For public spaces like theaters, cinemas, and concert halls, poor indoor air quality can lead to many problems, including fewer visitors and a fall in turnover. Now, during the COVID-19 pandemic, air quality monitoring and effective indoor ventilation have become even more important. This time, for safety reasons.
COVID-19 is an airborne virus that is primarily transmitted via aerosols when an infected person sneezes, coughs, talks, or even simply exhales. According to the latest research, well-ventilated rooms significantly lower the risk of infection.
“Tracking CO2 levels indoors is, without doubt, the easiest, fastest, and most inexpensive way to monitor whether there’s sufficient air exchange in the room and, that way, determine the risk of people getting infected with COVID-19.”
Ivars Vanadzins, Director of Institute of Occupational Safety and Health, Riga Stradins University
If you cannot measure it, you cannot improve it
In June 2021, the Ministry of Culture of Latvia launched a pilot project to find ways of organizing epidemiologically safe cultural events during the pandemic. For theaters across the country, making their environment safer is the only way to keep their doors open to their audiences if another pandemic wave strikes.
Valmiera Drama Theater, the region’s leading theater and center of culture, became one of the first participants in this pilot project. Its new and modern theater building was put into operation in 2004, yet its ventilation system turned out to be its Achilles heel.
”I knew the ventilation in our auditoriums wasn’t up to par, but I had no idea how bad it was until we began using Aranet4 PRO sensors,” says Janis Kreklis, Technical Director of Valmiera Drama Theater. ”Even with the auditorium half empty and our ventilation system turned on at full capacity, CO2 levels quickly exceeded therecommended 1000ppm. That was shocking.”
High CO2 levels reduce the audience’s ability to focus and enjoy the play, as well as increase the risk of getting COVID-19.
As the scientists Jose-Luis Jimenez and Zhe Peng point out in their research: ”In any given indoor environment, when excess CO2 levels double, the risk of [COVID-19] transmission also roughly doubles.”
Setting up an Aranet ecosystem takes just over an hour
Prior to testing Aranet4 PRO sensors, Janis tried a different sensor, but he admits that there were several issues with it.
First of all, it required an electricity supply, which isn’t that easy to access in auditoriums. Second, there was only one sensor in the corner of a 350sqm-large auditorium with a 6-meter ceiling. That made Janis question the accuracy of the sensor’s measurements.
That’s when Valmiera Drama Theater approached Prof. Vanadzins for advice on more reliable ways to measure the efficiency of their air ventilation system. They were recommended to try Aranet sensors. Following Aranet guidelines on sensor placement, they installed 6 sensors in the main theater auditorium – one CO2 sensor for every 50sqm, approximately at the height of the respiratory area (1.5m).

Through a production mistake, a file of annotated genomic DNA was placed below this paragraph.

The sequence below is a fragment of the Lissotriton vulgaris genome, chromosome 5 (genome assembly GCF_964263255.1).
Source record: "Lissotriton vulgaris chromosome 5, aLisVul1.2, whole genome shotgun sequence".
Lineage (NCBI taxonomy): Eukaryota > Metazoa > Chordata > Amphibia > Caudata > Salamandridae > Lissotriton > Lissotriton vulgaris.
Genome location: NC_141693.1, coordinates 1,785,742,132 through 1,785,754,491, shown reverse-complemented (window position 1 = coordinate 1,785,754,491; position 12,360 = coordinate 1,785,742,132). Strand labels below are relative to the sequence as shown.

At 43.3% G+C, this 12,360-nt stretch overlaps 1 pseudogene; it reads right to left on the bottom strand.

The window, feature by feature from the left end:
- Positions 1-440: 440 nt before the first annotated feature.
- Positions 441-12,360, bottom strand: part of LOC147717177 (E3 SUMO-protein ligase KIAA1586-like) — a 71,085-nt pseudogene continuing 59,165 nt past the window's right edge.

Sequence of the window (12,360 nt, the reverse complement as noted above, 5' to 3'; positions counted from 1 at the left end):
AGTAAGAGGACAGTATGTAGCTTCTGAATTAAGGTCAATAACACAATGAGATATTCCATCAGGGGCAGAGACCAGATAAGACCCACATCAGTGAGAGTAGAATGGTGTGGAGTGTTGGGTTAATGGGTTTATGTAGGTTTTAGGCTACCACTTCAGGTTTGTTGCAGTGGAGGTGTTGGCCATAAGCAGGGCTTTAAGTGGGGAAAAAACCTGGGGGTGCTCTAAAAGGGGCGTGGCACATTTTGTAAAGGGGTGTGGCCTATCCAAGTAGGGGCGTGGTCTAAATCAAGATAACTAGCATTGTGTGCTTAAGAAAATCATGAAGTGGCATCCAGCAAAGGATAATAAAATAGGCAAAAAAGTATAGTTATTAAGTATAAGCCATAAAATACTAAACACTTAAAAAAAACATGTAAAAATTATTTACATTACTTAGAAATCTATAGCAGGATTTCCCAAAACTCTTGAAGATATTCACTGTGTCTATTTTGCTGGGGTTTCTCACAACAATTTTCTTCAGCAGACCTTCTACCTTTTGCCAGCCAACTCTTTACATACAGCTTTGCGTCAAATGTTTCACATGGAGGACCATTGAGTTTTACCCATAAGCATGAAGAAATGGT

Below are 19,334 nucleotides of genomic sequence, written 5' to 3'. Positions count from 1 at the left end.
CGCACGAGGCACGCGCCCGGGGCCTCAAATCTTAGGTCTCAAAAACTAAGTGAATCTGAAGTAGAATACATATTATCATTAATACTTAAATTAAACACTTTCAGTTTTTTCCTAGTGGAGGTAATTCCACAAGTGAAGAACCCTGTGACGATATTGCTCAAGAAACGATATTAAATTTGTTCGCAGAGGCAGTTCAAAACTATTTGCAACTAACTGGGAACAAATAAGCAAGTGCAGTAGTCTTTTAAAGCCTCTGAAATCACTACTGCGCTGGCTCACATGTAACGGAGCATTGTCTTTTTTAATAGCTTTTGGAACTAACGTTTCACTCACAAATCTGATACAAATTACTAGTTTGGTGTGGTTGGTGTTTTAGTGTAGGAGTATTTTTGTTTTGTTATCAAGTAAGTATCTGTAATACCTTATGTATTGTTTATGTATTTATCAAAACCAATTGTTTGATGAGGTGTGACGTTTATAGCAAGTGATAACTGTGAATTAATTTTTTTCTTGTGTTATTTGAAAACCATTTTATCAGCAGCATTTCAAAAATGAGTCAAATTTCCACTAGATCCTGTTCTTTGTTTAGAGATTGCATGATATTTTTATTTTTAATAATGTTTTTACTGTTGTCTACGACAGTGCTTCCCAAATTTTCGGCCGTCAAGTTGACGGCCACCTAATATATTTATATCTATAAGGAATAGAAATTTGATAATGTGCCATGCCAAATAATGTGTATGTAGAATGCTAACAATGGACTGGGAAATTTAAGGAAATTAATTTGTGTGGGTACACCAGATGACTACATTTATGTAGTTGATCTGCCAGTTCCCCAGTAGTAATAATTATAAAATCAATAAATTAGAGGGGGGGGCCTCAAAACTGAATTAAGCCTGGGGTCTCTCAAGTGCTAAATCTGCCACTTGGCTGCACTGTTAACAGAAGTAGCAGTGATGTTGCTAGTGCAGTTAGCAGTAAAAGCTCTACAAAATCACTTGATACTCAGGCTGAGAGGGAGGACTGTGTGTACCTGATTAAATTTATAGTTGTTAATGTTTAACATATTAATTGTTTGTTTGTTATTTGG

The full set up was simple. The sensors sent measurements to the Aranet PRO base station that collected and stored all the data. The base station was further connected to Aranet Cloud enabling centralized data monitoring and analysis. When CO2 levels increased, the system sent warnings that the ventilation should be turned up.
The entire process of setting up 6 sensors and 1 base station took Janis and his colleague just over an hour.
”Because Aranet4 PRO sensors are wireless, their installation is quick and easy. The sensors’ signal reception area is up to 3km from the base station, which allowed us to move them around to other areas and use them when and where they were necessary. For example, when we didn’t monitor air quality in the main auditorium, we could use the sensors in other theater rooms, like the office, dressing rooms, etc.”
Janis Kreklis, Technical Director of Valmiera Drama Theater.
Air ventilation – a clear priority from now on
Valmieras Drama Theater tested the Aranet4 monitoring solution for a month during which they held 6 plays and welcomed 710 visitors. This was enough to realize: the theater’s ventilation system fails to maintain a pleasant and safe microclimate when the auditorium is at full capacity.
”When the theater was built nearly 20 years ago, no one paid attention to CO2 levels and how elevated levels can impact the well-being of our visitors. Now, due to COVID-19, CO2 monitoring has helped us realize the importance of effective ventilation and good indoor air quality. Improvements to our ventilation system are definitely one of our top priorities in our upcoming reconstruction project,” Janis reveals.
He recommends other theaters to try Aranet4 PRO sensors, too. They allow theater staff to monitor CO2 levels and receive timely warnings when ventilation must be turned up before the air quality becomes unhealthy. And if the ventilation is not up to its task, the CO2 sensors allow you to identify the problem, which is the first step to improving it.
”If you have poor ventilation and everyone falls asleep after the first act, then what are we even talking about? I’m surprised that, so far, theaters haven’t measured CO2 levels in their auditoriums.”
Ivars Vanadziņš, Director of Institute of Occupational Safety and Health, Riga Stradins University.
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